IT is somewhere between open warfare and stealthy attacks, but the squabbling between federal cabinet members and PTI leaders at the centre and in Punjab ought to be discouraged by Prime Minister Imran Khan — if the prime minister wants to focus on his governance and reforms agenda.
Yet another news cycle has been consumed by infighting among PTI ministers, with Railways Minister Sheikh Rashid caught on a hot mic claiming that he had been offered the information portfolio by Prime Minister Khan, who Mr Rashid suggested is unhappy with the performance of Information Minister Fawad Chaudhry.
In this age of social media, the information minister, who is travelling abroad, wasted no time in taking to Twitter to hit back. The information minister suggested that vested interests were trying to oust him.
Neither Mr Rashid nor Mr Chaudhry is a stranger to controversy, but their spat is part of a worrying trend where PTI leaders — if they are not fighting with the opposition — are fighting among themselves.
Surely, whatever the bruising style of politics that Prime Minister Khan may prefer, he ought to recognise that too many unnecessary and self-inflicted political distractions have the potential to derail the PTI’s governance and reforms agenda — even before the party can turn its attention to the centrepiece of its campaign promises.
Before Mr Rashid’s and Mr Chaudhry’s sniping at each, there have been rumours of a rift between Finance Minister Asad Umar and Jahangir Tareen, leader of a powerful faction in the PTI.
And before that, there was an allegedly leaked video recording of a conversation among the Punjab Assembly Speaker Pervaiz Elahi and several PTI leaders, who were complaining about the alleged interference in the provincial government’s affairs by Governor Muhammad Sarwar.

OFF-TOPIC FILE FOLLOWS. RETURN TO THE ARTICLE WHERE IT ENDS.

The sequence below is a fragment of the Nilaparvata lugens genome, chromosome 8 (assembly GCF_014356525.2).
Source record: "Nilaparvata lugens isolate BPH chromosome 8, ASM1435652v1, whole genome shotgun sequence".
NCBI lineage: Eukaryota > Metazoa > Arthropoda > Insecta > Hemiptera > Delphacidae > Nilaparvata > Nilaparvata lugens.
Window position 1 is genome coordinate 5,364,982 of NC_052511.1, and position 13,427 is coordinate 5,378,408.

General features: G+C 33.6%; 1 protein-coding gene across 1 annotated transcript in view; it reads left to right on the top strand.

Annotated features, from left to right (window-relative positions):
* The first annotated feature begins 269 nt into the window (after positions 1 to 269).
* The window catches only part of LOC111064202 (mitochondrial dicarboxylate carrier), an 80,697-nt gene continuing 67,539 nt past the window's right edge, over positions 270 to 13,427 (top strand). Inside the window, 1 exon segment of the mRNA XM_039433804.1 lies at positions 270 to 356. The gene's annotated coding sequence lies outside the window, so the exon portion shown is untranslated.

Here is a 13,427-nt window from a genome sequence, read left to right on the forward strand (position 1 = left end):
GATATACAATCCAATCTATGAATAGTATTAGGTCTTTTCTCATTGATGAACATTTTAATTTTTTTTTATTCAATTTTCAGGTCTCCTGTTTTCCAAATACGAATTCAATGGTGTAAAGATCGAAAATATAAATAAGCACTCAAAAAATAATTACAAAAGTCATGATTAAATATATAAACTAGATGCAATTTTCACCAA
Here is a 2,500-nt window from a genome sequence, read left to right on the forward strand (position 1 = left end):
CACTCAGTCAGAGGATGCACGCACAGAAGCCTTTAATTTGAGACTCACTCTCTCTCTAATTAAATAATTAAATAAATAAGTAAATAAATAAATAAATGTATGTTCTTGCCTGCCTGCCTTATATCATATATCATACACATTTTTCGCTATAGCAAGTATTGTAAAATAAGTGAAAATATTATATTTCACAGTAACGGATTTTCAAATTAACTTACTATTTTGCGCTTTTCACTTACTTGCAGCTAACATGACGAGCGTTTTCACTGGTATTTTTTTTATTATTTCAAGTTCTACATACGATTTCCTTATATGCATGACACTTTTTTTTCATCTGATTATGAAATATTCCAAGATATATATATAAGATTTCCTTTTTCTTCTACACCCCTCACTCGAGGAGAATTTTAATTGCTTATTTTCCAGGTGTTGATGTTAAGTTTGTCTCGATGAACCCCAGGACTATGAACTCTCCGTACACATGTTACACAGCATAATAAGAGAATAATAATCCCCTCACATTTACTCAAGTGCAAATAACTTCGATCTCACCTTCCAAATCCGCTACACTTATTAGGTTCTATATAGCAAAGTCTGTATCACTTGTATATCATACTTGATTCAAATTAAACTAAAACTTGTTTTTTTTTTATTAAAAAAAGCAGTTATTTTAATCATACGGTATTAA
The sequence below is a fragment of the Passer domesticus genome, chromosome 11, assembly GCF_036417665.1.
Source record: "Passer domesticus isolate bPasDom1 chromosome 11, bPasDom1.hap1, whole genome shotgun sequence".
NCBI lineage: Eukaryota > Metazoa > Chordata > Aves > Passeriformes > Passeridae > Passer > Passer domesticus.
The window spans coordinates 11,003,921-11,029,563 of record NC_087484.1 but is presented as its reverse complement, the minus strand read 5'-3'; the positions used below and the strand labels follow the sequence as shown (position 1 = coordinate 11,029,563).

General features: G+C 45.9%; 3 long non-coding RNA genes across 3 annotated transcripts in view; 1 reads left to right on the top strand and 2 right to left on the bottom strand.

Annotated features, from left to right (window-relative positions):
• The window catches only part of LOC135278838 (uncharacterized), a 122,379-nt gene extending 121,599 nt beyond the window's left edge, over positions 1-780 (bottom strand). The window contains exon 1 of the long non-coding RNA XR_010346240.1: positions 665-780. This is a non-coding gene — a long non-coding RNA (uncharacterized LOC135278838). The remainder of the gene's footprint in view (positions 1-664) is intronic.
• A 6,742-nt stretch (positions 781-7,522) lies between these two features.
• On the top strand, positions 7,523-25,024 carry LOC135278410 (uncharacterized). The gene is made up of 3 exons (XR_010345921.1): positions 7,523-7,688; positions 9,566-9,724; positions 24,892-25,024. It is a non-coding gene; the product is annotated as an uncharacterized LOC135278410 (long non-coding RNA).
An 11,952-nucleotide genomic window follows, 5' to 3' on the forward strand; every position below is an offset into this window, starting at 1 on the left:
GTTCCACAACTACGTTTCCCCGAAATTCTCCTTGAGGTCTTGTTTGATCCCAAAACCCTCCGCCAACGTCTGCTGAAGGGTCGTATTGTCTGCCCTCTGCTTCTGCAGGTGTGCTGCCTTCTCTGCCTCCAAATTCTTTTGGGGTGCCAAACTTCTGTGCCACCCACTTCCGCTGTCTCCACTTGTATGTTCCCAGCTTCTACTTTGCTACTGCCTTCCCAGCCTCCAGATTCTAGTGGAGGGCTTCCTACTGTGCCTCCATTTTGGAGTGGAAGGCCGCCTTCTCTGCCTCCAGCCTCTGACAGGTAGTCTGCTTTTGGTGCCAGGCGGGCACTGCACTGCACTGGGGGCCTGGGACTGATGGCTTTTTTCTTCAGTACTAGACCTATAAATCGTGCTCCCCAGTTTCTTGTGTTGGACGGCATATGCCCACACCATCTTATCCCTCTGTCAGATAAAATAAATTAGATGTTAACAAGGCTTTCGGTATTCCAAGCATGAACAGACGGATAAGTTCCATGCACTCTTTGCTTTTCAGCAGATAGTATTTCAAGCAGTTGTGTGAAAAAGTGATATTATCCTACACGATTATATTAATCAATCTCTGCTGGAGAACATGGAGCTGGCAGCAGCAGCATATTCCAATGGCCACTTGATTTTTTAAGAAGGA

Certainly, the PTI is not the first ruling party to experience internal divisions and Mr Khan’s is not the first federal cabinet to have sniping and squabbling.
Indeed, a culture of more open debate and cabinet members and party leaders emboldened to critique each other’s job performance could help improve governance. But there is a difference between constructive debate and the wilful undermining of colleagues.
Prime Minister Khan is unquestionably the leader of his party and the dominant figure in government. There is no likely scenario in which his orders to cabinet members will be openly and repeatedly defied.
The collective responsibility of the cabinet requires that dissent be expressed internally and decisions taken by the cabinet be backed by all its members. The PTI can do better.
Published in Dawn, December 10th, 2018